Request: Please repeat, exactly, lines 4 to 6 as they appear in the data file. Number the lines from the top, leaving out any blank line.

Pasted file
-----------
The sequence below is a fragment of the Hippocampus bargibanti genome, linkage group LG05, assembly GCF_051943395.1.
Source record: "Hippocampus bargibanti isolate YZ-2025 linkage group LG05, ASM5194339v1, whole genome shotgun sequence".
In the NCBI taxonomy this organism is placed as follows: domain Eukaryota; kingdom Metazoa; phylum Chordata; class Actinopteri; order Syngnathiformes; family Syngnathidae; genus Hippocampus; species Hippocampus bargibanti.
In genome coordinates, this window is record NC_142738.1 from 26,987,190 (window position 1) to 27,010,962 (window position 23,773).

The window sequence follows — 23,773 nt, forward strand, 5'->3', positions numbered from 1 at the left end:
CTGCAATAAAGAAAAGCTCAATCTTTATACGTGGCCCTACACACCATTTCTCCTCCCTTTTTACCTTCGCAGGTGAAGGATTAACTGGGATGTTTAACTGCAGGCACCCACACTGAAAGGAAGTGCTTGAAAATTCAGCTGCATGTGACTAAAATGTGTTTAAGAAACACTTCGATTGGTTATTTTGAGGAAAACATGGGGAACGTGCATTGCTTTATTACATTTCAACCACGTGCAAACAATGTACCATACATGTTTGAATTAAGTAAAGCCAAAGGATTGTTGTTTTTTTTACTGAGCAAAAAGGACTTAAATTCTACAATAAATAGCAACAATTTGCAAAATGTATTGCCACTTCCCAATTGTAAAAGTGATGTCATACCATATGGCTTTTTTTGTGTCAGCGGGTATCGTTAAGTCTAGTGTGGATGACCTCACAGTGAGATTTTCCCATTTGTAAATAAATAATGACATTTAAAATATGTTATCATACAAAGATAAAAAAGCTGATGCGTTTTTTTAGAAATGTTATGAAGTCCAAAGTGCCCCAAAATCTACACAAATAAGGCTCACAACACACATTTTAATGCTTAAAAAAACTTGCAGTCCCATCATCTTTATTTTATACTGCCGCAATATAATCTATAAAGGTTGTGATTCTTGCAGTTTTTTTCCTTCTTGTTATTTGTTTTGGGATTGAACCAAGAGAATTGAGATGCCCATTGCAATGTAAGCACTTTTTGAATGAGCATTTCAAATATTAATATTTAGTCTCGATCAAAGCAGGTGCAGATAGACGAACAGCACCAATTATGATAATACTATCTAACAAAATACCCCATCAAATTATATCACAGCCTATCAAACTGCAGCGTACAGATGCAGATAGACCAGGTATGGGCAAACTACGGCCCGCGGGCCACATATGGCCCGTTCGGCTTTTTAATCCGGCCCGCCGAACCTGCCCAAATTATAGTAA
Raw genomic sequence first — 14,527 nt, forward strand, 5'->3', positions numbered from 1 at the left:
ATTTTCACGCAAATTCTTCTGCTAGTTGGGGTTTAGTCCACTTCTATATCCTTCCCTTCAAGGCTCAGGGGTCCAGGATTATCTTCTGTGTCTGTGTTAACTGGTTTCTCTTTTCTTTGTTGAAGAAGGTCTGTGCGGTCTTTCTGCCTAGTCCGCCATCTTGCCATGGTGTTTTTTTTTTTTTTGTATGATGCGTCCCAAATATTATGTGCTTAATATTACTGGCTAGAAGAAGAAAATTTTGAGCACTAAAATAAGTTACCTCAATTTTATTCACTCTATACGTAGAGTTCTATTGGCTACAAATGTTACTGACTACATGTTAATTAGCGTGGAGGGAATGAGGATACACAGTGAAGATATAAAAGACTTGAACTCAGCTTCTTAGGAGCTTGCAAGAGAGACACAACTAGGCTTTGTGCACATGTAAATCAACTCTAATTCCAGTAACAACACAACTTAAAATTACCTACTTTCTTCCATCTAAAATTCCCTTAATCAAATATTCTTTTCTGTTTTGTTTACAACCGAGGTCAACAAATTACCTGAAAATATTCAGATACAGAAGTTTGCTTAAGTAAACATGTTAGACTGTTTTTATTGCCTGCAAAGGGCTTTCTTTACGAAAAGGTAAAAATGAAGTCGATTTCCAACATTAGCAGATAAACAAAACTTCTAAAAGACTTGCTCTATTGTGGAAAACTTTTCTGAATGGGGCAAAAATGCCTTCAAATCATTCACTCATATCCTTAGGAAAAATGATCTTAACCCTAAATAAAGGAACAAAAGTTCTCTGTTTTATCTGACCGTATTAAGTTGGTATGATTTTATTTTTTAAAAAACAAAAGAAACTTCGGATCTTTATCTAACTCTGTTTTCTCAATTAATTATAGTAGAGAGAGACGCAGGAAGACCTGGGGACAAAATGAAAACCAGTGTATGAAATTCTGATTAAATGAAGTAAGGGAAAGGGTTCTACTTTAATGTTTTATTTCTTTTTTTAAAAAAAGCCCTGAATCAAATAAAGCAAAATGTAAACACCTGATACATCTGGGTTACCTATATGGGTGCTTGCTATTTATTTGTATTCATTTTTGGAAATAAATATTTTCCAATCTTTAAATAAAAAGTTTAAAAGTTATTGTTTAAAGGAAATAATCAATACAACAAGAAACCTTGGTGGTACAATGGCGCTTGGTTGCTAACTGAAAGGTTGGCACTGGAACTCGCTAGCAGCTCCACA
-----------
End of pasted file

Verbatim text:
In genome coordinates, this window is record NC_142738.1 from 26,987,190 (window position 1) to 27,010,962 (window position 23,773).

The window sequence follows — 23,773 nt, forward strand, 5'->3', positions numbered from 1 at the left end:
CTGCAATAAAGAAAAGCTCAATCTTTATACGTGGCCCTACACACCATTTCTCCTCCCTTTTTACCTTCGCAGGTGAAGGATTAACTGGGATGTTTAACTGCAGGCACCCACACTGAAAGGAAGTGCTTGAAAATTCAGCTGCATGTGACTAAAATGTGTTTAAGAAACACTTCGATTGGTTATTTTGAGGAAAACATGGGGAACGTGCATTGCTTTATTACATTTCAACCACGTGCAAACAATGTACCATACATGTTTGAATTAAGTAAAGCCAAAGGATTGTTGTTTTTTTTACTGAGCAAAAAGGACTTAAATTCTACAATAAATAGCAACAATTTGCAAAATGTATTGCCACTTCCCAATTGTAAAAGTGATGTCATACCATATGGCTTTTTTTGTGTCAGCGGGTATCGTTAAGTCTAGTGTGGATGACCTCACAGTGAGATTTTCCCATTTGTAAATAAATAATGACATTTAAAATATGTTATCATACAAAGATAAAAAAGCTGATGCGTTTTTTTAGAAATGTTATGAAGTCCAAAGTGCCCCAAAATCTACACAAATAAGGCTCACAACACACATTTTAATGCTTAAAAAAACTTGCAGTCCCATCATCTTTATTTTATACTGCCGCAATATAATCTATAAAGGTTGTGATTCTTGCAGTTTTTTTCCTTCTTGTTATTTGTTTTGGGATTGAACCAAGAGAATTGAGATGCCCATTGCAATGTAAGCACTTTTTGAATGAGCATTTCAAATATTAATATTTAGTCTCGATCAAAGCAGGTGCAGATAGACGAACAGCACCAATTATGATAATACTATCTAACAAAATACCCCATCAAATTATATCACAGCCTATCAAACTGCAGCGTACAGATGCAGATAGACCAGGTATGGGCAAACTACGGCCCGCGGGCCACATATGGCCCGTTCGGCTTTTTAATCCGGCCCGCCGAACCTGCCCAAATTATAGTAA